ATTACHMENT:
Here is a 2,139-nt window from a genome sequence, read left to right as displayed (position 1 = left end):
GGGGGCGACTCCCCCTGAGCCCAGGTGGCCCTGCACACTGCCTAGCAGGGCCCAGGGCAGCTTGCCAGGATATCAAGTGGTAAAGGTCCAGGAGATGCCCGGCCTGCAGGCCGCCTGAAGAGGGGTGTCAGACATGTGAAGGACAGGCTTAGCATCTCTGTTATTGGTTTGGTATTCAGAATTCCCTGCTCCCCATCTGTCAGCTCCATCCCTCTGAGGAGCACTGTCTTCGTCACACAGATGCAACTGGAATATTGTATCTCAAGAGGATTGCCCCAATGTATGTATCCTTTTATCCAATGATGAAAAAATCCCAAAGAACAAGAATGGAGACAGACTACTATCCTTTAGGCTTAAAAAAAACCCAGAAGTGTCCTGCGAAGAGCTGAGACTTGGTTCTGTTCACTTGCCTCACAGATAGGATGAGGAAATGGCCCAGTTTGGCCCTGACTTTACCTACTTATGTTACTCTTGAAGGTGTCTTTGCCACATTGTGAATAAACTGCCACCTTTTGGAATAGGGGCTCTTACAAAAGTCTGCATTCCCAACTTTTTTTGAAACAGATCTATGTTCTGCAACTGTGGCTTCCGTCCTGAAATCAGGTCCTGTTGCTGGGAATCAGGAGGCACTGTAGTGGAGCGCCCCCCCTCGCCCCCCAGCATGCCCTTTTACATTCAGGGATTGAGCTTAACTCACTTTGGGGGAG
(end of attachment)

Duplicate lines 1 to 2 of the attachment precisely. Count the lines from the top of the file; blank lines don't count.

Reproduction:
Here is a 2,139-nt window from a genome sequence, read left to right as displayed (position 1 = left end):
GGGGGCGACTCCCCCTGAGCCCAGGTGGCCCTGCACACTGCCTAGCAGGGCCCAGGGCAGCTTGCCAGGATATCAAGTGGTAAAGGTCCAGGAGATGCCCGGCCTGCAGGCCGCCTGAAGAGGGGTGTCAGACATGTGAAGGACAGGCTTAGCATCTCTGTTATTGGTTTGGTATTCAGAATTCCCTGCTCCCCATCTGTCAGCTCCATCCCTCTGAGGAGCACTGTCTTCGTCACACAGATGCAACTGGAATATTGTATCTCAAGAGGATTGCCCCAATGTATGTATCCTTTTATCCAATGATGAAAAAATCCCAAAGAACAAGAATGGAGACAGACTACTATCCTTTAGGCTTAAAAAAAACCCAGAAGTGTCCTGCGAAGAGCTGAGACTTGGTTCTGTTCACTTGCCTCACAGATAGGATGAGGAAATGGCCCAGTTTGGCCCTGACTTTACCTACTTATGTTACTCTTGAAGGTGTCTTTGCCACATTGTGAATAAACTGCCACCTTTTGGAATAGGGGCTCTTACAAAAGTCTGCATTCCCAACTTTTTTTGAAACAGATCTATGTTCTGCAACTGTGGCTTCCGTCCTGAAATCAGGTCCTGTTGCTGGGAATCAGGAGGCACTGTAGTGGAGCGCCCCCCCTCGCCCCCCAGCATGCCCTTTTACATTCAGGGATTGAGCTTAACTCACTTTGGGGGAG